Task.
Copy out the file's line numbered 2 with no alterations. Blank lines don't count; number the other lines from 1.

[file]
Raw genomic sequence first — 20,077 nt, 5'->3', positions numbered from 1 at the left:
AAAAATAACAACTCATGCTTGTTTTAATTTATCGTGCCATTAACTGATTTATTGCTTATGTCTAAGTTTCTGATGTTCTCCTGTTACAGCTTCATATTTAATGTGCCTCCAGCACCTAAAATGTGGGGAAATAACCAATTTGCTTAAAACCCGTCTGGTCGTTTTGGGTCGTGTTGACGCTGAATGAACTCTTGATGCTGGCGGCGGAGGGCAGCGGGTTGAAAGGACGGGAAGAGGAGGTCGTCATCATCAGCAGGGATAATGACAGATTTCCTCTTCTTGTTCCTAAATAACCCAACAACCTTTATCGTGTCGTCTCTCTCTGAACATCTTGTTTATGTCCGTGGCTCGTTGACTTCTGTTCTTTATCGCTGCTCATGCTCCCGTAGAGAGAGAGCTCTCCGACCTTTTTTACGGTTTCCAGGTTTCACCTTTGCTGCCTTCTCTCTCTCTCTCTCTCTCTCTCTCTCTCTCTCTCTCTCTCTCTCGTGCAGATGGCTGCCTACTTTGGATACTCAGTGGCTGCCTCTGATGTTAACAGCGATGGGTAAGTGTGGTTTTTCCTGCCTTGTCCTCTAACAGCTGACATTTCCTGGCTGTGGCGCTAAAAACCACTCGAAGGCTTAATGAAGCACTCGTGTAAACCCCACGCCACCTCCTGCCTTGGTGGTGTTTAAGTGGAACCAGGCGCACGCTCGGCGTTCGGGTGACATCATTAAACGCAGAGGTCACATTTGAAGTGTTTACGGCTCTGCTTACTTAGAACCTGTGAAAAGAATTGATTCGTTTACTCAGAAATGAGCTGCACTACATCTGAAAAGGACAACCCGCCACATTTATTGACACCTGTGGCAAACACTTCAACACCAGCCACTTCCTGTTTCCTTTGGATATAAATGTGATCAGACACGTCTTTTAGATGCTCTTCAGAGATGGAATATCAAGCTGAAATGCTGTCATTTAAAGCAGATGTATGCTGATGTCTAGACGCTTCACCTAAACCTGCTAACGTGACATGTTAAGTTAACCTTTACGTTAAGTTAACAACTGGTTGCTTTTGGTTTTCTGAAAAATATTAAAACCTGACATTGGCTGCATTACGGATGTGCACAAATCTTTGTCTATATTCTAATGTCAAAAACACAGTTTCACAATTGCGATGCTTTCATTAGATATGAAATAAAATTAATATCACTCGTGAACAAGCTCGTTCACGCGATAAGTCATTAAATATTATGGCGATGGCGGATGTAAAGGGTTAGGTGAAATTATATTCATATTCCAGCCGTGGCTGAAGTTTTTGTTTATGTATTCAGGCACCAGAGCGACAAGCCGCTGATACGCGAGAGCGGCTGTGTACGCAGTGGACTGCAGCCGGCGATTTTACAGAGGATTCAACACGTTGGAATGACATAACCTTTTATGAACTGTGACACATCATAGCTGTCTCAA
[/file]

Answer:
AAAAATAACAACTCATGCTTGTTTTAATTTATCGTGCCATTAACTGATTTATTGCTTATGTCTAAGTTTCTGATGTTCTCCTGTTACAGCTTCATATTTAATGTGCCTCCAGCACCTAAAATGTGGGGAAATAACCAATTTGCTTAAAACCCGTCTGGTCGTTTTGGGTCGTGTTGACGCTGAATGAACTCTTGATGCTGGCGGCGGAGGGCAGCGGGTTGAAAGGACGGGAAGAGGAGGTCGTCATCATCAGCAGGGATAATGACAGATTTCCTCTTCTTGTTCCTAAATAACCCAACAACCTTTATCGTGTCGTCTCTCTCTGAACATCTTGTTTATGTCCGTGGCTCGTTGACTTCTGTTCTTTATCGCTGCTCATGCTCCCGTAGAGAGAGAGCTCTCCGACCTTTTTTACGGTTTCCAGGTTTCACCTTTGCTGCCTTCTCTCTCTCTCTCTCTCTCTCTCTCTCTCTCTCTCTCTCTCTCTCGTGCAGATGGCTGCCTACTTTGGATACTCAGTGGCTGCCTCTGATGTTAACAGCGATGGGTAAGTGTGGTTTTTCCTGCCTTGTCCTCTAACAGCTGACATTTCCTGGCTGTGGCGCTAAAAACCACTCGAAGGCTTAATGAAGCACTCGTGTAAACCCCACGCCACCTCCTGCCTTGGTGGTGTTTAAGTGGAACCAGGCGCACGCTCGGCGTTCGGGTGACATCATTAAACGCAGAGGTCACATTTGAAGTGTTTACGGCTCTGCTTACTTAGAACCTGTGAAAAGAATTGATTCGTTTACTCAGAAATGAGCTGCACTACATCTGAAAAGGACAACCCGCCACATTTATTGACACCTGTGGCAAACACTTCAACACCAGCCACTTCCTGTTTCCTTTGGATATAAATGTGATCAGACACGTCTTTTAGATGCTCTTCAGAGATGGAATATCAAGCTGAAATGCTGTCATTTAAAGCAGATGTATGCTGATGTCTAGACGCTTCACCTAAACCTGCTAACGTGACATGTTAAGTTAACCTTTACGTTAAGTTAACAACTGGTTGCTTTTGGTTTTCTGAAAAATATTAAAACCTGACATTGGCTGCATTACGGATGTGCACAAATCTTTGTCTATATTCTAATGTCAAAAACACAGTTTCACAATTGCGATGCTTTCATTAGATATGAAATAAAATTAATATCACTCGTGAACAAGCTCGTTCACGCGATAAGTCATTAAATATTATGGCGATGGCGGATGTAAAGGGTTAGGTGAAATTATATTCATATTCCAGCCGTGGCTGAAGTTTTTGTTTATGTATTCAGGCACCAGAGCGACAAGCCGCTGATACGCGAGAGCGGCTGTGTACGCAGTGGACTGCAGCCGGCGATTTTACAGAGGATTCAACACGTTGGAATGACATAACCTTTTATGAACTGTGACACATCATAGCTGTCTCAA